October 28th 2017 –
Tengboche Monastery sits between Tashinga and Panboche on the route up to Everest Base Camp and other points north and east. It’s the home of the Rinpoche, who is believed to be the reincarnation of a previous Rinpoche, or holy teacher of Tibetan Buddhism. Binoy knows the Rinpoche so he arranged for us to receive a blessing from him, and a cup of tea in his residence as it turned out.
First a little background. The Rinpoche at Tengboche Monastery was selected to be Rinpoche at the age of five in Namche Bazaar; he is now 85 years old. Here is how it happens. When a Rinpoche is close to death he may have a vision of the name of a village or town in which he will be reincarnated. When the Rinpoche dies there is a wait of several years before a group of monks strike out to find the reincarnated Rinpoche. They seek children of an age that corresponds to the number of years since the Rinpoche passed away. During the interviews with the children the monks spread out some of the belongings of the deceased Rinpoche, mixed with other objects, and ask the child to pick out the objects that were ‘his’. And voila! The old Rinpoche that passed away is now a child Rinpoche. Talk about job security.
As we entered the residence of the Rinpoche the first thing I noticed was a treadmill, probably built in the 1960’s. I can’t imagine the Rinpoche cranks it up to jogging speed, but he did say that in the summertime he likes to use it to stay in shape. Not the first thing you would expect to find.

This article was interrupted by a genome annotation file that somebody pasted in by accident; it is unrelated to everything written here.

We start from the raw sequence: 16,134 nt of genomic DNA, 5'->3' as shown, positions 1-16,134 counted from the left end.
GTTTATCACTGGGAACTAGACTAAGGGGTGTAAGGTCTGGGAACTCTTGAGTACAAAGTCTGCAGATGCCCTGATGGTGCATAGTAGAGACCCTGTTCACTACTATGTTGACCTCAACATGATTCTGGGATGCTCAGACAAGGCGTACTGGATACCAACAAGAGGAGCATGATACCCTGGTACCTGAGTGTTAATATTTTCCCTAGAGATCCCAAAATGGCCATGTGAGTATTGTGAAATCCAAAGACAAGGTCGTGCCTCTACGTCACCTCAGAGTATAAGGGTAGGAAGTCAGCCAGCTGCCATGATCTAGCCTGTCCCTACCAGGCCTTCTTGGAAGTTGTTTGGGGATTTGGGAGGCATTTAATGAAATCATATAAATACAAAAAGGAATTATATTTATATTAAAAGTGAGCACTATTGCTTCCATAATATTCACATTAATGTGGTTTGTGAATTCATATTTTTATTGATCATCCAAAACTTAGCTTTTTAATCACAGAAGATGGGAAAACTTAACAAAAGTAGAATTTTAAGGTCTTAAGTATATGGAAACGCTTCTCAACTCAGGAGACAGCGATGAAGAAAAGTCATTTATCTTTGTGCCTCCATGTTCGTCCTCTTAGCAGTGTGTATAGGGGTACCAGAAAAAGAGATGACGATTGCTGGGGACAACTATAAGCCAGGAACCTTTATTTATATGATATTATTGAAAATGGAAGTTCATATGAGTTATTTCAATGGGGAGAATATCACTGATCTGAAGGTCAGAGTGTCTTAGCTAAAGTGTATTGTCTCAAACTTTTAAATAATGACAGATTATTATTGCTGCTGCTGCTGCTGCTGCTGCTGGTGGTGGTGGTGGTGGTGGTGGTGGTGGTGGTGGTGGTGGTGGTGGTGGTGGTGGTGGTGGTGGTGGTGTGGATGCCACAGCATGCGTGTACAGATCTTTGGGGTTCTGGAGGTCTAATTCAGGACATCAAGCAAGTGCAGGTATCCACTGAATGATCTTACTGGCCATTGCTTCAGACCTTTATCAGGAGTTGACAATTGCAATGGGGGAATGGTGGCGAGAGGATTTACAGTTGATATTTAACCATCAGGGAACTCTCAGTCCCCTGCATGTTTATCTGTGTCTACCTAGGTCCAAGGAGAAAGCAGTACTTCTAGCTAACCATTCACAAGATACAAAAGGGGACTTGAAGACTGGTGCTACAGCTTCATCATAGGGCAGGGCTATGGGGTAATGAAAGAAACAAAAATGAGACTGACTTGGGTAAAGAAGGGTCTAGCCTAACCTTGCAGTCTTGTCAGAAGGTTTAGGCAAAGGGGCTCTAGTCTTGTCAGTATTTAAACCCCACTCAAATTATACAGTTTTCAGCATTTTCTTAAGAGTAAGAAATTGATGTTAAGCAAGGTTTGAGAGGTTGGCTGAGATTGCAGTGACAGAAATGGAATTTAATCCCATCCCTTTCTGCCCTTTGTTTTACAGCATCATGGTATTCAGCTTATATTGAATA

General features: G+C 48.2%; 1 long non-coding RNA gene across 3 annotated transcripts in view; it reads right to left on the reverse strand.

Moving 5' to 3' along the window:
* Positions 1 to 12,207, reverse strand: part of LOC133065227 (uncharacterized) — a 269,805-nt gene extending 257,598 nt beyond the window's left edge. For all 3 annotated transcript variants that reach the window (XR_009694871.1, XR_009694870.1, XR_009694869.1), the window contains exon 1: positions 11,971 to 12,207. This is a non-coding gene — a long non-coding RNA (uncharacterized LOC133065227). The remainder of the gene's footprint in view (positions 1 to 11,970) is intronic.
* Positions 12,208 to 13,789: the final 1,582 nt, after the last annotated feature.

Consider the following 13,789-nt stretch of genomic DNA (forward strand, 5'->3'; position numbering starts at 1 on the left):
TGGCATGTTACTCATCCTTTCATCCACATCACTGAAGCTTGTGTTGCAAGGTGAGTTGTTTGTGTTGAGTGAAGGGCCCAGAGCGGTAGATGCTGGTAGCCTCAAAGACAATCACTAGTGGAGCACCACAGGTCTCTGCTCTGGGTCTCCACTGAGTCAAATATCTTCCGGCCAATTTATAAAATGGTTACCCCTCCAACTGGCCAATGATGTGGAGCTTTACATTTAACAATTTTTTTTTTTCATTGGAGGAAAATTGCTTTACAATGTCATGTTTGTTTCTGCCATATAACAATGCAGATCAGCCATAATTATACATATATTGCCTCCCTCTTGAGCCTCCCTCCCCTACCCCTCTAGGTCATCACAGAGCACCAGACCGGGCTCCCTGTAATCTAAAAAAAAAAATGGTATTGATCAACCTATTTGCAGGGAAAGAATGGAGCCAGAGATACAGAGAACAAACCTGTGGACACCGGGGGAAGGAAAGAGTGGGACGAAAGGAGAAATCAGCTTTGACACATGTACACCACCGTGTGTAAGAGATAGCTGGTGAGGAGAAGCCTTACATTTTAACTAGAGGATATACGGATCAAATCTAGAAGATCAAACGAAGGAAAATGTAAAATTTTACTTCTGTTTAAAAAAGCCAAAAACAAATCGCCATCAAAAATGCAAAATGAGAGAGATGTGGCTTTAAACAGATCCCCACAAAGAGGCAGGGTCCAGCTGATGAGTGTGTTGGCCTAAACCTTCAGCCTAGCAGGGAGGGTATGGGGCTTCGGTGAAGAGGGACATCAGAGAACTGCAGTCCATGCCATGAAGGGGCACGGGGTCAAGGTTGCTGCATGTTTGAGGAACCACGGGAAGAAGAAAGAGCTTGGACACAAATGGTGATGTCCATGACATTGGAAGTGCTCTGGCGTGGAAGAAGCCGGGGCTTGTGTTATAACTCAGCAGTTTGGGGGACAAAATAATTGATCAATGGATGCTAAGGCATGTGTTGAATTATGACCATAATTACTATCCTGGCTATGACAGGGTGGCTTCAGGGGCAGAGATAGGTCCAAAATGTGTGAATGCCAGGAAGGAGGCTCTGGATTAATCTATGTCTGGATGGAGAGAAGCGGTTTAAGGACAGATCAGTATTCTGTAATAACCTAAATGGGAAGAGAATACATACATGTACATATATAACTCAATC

He welcomed us into a room where he was finishing lunch and sitting on a slightly raised platform in the corner. Binoy and I were both blessed with a tap on the back of the head. It was over pretty quickly to be honest, so we settled in for some milky tea with more than one spoonful of sugar.
Binoy explained to the Rinpoche that I was attempting to summit Ama Dablam, to which he replied “that is a difficult mountain”. Great. I wasn’t expecting tips on the route selection, but a little more encouragement would have been nice. The conversation continued as the Rinpoche asked questions of Binoy about politics in Kathmandu, and Binoy translated my questions.
After some time had passed, the Rinpoche picked up some prayer sheets from the table and started to read them to himself, and drink his tea. We took that to mean the audience was over. We received a further blessing and left.
I’m glad we went. It was fun to meet the Rinpoche, and he is truly someone that tries only to speak words of meaning.
Part of me wanted to ask him to take a spin on the treadmill.